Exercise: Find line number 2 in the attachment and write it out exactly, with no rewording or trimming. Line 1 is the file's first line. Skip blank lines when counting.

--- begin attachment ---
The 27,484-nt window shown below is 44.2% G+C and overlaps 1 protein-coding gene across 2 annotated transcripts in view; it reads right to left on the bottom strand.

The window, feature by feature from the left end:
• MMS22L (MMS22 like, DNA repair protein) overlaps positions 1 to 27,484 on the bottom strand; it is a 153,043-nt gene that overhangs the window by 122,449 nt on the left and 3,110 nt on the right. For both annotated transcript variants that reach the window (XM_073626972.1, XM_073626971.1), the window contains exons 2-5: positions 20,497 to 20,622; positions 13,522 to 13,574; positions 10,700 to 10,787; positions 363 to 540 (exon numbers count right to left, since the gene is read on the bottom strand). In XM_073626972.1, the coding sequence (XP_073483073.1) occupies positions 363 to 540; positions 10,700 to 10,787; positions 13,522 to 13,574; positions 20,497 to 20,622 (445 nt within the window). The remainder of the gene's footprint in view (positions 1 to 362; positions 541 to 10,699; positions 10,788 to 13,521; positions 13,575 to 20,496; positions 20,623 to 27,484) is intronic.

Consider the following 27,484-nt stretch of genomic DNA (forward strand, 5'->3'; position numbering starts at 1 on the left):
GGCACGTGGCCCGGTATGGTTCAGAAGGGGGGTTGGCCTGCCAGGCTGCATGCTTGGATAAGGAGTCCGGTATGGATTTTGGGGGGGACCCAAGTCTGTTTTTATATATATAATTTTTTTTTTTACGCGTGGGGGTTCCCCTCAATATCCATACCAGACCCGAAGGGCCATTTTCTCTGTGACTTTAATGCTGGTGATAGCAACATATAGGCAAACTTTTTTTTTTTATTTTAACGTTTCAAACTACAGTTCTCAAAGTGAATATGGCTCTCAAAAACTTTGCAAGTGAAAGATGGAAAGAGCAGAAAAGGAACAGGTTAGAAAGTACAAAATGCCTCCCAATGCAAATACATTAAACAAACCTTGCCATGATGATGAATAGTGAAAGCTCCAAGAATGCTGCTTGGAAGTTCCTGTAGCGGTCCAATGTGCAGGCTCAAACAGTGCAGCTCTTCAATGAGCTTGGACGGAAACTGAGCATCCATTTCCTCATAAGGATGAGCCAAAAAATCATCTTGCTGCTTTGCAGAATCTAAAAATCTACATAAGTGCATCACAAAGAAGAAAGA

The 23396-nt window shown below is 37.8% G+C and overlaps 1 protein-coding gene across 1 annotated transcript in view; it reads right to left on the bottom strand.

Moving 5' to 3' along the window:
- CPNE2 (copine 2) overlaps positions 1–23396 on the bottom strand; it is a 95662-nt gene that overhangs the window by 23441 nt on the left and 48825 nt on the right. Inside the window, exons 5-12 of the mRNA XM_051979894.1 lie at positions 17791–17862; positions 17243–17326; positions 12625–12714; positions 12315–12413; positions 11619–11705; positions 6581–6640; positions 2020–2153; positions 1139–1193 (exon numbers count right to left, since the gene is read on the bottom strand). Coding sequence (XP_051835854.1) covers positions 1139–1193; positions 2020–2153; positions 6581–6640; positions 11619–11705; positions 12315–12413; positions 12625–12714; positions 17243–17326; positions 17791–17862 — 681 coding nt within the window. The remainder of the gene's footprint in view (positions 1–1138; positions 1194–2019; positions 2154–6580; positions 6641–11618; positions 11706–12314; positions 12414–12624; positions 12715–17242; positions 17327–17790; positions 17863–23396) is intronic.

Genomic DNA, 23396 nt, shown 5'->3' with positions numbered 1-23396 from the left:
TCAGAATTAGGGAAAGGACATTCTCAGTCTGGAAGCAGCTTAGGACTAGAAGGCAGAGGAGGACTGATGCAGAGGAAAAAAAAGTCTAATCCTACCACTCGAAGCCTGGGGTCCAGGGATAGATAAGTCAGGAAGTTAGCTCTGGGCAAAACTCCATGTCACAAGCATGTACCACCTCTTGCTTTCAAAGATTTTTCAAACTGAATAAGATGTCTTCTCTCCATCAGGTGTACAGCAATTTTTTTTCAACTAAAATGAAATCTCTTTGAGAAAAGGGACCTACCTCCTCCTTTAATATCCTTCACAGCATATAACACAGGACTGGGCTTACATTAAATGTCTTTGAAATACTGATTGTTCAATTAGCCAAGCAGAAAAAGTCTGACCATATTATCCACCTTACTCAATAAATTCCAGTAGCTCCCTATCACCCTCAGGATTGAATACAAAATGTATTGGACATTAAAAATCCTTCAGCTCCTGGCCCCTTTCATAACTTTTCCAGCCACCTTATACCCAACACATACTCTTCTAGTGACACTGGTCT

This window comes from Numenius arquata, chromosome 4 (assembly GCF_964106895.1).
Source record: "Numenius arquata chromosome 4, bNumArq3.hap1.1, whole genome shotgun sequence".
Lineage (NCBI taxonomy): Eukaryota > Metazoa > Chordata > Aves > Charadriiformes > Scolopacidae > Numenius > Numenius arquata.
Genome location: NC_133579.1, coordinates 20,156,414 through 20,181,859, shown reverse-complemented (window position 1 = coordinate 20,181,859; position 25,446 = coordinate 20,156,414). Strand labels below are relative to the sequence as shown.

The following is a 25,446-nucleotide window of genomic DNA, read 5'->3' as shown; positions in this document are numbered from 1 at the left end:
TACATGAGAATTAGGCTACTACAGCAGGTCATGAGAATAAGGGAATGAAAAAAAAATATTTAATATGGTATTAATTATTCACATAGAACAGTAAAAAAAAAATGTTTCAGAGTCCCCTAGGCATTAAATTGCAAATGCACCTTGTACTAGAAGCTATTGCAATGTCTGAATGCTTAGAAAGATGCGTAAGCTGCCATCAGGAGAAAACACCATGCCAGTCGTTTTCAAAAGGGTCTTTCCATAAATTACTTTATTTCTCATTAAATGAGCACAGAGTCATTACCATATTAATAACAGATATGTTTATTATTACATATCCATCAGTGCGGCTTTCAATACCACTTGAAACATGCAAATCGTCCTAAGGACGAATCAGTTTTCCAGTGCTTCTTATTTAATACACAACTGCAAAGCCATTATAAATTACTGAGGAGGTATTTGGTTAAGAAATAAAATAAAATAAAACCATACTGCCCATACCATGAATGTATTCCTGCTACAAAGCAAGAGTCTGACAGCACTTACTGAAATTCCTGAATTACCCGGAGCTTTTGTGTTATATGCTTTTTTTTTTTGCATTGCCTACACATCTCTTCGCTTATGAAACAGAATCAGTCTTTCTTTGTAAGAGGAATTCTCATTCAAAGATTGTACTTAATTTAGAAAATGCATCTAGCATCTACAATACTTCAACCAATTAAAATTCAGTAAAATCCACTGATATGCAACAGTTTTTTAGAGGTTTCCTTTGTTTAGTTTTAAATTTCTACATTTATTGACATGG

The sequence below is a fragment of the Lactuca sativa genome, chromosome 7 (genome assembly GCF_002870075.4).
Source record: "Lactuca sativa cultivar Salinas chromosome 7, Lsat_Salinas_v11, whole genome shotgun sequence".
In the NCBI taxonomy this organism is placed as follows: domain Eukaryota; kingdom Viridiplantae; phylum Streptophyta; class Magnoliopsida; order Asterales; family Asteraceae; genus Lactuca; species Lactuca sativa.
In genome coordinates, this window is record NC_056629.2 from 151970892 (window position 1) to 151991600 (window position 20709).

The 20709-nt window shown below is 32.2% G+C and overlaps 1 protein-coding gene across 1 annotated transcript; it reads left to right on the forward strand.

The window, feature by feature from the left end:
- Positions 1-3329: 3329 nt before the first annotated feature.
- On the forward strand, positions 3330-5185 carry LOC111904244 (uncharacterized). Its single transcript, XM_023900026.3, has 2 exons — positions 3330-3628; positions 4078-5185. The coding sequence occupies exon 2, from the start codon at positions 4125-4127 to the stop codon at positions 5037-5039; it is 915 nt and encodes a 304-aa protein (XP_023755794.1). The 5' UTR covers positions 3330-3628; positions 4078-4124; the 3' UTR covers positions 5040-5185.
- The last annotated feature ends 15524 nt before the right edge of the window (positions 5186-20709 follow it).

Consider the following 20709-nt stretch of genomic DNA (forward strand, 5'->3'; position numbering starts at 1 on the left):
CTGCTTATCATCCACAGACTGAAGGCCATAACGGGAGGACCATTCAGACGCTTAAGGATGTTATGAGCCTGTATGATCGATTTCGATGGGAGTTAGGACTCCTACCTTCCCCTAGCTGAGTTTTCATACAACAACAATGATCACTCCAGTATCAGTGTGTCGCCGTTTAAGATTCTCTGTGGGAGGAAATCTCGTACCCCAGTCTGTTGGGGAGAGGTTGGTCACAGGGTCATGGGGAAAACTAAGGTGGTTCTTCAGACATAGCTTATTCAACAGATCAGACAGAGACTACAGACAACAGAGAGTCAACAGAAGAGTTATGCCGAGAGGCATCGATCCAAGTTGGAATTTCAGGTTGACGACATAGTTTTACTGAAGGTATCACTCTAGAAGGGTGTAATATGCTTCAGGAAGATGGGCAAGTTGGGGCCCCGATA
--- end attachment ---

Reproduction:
The window, feature by feature from the left end: